While garden maintenance may not be everybody’s cup of tea, this broad and often arduous process actively encourages your outdoor space to flourish and grow consistently over time.
Make no mistake; an overgrown or debris-strewn garden may not see grass or plants grow as you’d like, while an outdoor space that has dying or diseased plants will ultimately waste energy and potentially cause the disease to spread further.
A key component of maintaining your garden is trimming your lawn, while it’s also important that you regularly and safely trim your hedges. Here’s some tip on how you should do this:
OK, But What is Hedging?
In basic terms, hedging refers to the process of trimming and maintaining the hedges that exist in your garden space.
A hedge itself refers to a fence or boundary that’s formed by closely growing bushes or shrubs, creating a visually pleasing garden edge that will continue to grow over time.
Outside of these broad definitions, however, you should know that there are different types of hedges and not all have been created equal. This means that they’ll offer different aesthetics and need to be maintained in different ways, from classic Beech and Native Hedging Plants to Portugal Laurel (which is particularly beautiful) and Hornbeam.
You should also note that most hedging plants are fast-growing and evergreen, which means that you’ll need to invest time in regular maintenance all year round.
How to Trim and Shape Your Outdoor Hedges
If you’ve just planted your garden’s hedges, you’ll need to let them grow for a year or two before starting to prune, sculpt and shape them properly.
However, you can trim them roughly into a neat and easy-to-maintain shape and general size early on using pruning shears, before starting to shape them properly once they’ve grown and established themselves. Here are some other trimming tips to keep in mind:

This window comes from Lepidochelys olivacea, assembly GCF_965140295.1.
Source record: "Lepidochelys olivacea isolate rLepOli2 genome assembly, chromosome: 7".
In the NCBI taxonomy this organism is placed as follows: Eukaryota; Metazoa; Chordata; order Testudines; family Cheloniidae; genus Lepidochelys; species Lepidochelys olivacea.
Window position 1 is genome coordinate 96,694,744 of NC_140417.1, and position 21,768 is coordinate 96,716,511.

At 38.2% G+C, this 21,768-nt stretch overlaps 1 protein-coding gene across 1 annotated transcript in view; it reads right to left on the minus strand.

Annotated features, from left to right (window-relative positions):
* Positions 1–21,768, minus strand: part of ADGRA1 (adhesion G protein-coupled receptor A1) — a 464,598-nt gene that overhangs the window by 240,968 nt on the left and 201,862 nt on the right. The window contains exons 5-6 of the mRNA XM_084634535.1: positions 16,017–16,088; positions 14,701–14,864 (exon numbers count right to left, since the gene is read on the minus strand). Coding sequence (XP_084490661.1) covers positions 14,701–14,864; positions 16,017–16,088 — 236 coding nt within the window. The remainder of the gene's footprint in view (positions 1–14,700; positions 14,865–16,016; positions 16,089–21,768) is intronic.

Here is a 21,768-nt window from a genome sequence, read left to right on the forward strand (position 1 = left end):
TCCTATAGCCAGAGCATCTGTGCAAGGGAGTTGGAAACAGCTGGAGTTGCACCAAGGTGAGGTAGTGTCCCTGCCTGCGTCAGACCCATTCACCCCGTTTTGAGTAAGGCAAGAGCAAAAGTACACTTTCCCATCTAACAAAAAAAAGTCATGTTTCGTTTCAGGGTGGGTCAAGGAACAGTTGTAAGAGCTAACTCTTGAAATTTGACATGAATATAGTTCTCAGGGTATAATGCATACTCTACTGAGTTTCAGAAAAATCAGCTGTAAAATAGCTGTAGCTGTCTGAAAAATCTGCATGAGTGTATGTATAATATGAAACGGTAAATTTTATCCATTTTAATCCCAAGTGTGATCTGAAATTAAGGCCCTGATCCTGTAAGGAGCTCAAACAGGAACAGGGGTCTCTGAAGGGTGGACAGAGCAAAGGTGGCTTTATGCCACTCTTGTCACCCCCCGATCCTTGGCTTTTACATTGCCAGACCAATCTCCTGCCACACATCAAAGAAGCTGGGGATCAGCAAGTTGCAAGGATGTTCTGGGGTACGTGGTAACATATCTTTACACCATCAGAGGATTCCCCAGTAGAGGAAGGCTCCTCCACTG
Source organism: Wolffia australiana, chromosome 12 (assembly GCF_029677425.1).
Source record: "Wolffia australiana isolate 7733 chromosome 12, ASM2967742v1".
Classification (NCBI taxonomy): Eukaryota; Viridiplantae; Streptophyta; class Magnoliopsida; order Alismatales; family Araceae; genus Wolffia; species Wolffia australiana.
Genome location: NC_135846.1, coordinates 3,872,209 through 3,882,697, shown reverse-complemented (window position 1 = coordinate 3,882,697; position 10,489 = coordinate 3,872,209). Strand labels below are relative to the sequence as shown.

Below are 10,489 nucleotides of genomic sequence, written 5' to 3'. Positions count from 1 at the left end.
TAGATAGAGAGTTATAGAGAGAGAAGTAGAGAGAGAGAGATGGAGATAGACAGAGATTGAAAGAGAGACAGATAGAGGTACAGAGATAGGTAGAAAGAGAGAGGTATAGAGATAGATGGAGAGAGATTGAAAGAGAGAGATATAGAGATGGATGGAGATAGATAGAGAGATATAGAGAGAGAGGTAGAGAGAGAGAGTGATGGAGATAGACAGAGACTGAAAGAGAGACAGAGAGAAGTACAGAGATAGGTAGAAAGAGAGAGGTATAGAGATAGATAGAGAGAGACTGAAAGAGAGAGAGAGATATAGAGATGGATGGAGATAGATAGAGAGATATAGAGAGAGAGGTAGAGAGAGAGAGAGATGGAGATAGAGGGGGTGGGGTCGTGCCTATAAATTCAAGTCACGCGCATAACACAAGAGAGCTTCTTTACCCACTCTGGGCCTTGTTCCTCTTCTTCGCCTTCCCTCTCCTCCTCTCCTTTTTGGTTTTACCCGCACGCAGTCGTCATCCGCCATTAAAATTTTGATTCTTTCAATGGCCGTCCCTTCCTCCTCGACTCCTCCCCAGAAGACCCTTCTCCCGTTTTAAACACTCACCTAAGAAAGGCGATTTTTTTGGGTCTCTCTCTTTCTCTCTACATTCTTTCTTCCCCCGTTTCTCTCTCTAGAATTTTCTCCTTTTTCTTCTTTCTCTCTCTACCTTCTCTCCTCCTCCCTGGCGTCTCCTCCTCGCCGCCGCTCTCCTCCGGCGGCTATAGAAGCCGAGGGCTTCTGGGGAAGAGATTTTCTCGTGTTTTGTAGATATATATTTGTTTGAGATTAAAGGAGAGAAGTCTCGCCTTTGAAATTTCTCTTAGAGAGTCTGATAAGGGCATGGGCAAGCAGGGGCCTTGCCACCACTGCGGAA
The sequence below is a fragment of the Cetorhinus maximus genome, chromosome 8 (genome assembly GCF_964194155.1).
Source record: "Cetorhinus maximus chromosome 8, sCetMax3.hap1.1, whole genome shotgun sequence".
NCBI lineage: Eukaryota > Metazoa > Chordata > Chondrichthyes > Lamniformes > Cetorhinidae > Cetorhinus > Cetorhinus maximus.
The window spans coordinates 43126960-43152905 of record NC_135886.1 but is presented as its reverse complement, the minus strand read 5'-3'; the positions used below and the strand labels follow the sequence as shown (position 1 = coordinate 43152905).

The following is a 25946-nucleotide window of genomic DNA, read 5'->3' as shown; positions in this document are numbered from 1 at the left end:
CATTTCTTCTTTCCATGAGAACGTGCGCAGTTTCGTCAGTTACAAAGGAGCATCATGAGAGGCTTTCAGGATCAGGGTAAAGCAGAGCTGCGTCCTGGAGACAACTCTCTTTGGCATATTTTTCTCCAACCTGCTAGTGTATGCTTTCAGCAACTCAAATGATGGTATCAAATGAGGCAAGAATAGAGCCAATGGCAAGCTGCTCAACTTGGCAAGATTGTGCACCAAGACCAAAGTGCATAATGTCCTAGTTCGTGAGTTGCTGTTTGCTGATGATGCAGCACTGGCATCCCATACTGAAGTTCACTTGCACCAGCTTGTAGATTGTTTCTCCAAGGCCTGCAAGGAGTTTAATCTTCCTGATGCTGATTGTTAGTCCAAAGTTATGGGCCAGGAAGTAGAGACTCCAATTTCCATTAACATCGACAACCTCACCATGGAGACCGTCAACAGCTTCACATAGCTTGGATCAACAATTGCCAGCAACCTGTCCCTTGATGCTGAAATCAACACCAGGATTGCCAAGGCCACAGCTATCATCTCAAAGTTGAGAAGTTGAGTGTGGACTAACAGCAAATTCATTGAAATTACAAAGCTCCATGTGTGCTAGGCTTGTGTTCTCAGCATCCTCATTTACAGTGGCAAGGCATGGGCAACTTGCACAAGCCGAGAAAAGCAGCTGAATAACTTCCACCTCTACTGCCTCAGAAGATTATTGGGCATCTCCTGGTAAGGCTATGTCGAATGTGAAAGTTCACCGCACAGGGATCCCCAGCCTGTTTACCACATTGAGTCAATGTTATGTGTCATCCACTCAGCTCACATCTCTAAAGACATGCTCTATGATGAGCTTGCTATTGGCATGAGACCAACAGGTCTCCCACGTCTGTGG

- #1. Use the Right Tools for the Job: As we’ve touched on, younger hedges can be trimmed using pruning shears, but you may want to use an electric trimmer and outdoor power equipment to shape more established alternatives. Take the time to research which type of tool is best for your particular hedge.
- #2. Take Your Time and Don’t Trust the Naked Eye: Trimming and sculpting edges can be a difficult task, especially if you’re rushed for time. However, we’d recommend not relying on the naked eye to achieve perfect horizontal lines, instead opting to stretch a taut string between two canes to help gauge straightness accurately.
- #3. Remember That Large Hedges Should Taper: If you’re looking for a classic finish on large hedges, consider tapering the line inwards towards the top. This allows light to reach the leaves at the bottom of the edge, while it’s colloquially referred to as a ‘batter cut’.
The Last Word – The Art of Topiary
If you want to impress your neighbours and create a more striking visual impression, you may want to consider the art of topiary.
This involves tightly and skilfully clipping your hedges into precise shapes or figures, using frames and supports to help sustain your designs.
Just remember that topiary only really works well on certain hedge types, so be sure to do comprehensive research before making an informed decision!
Quoted from Various Sources
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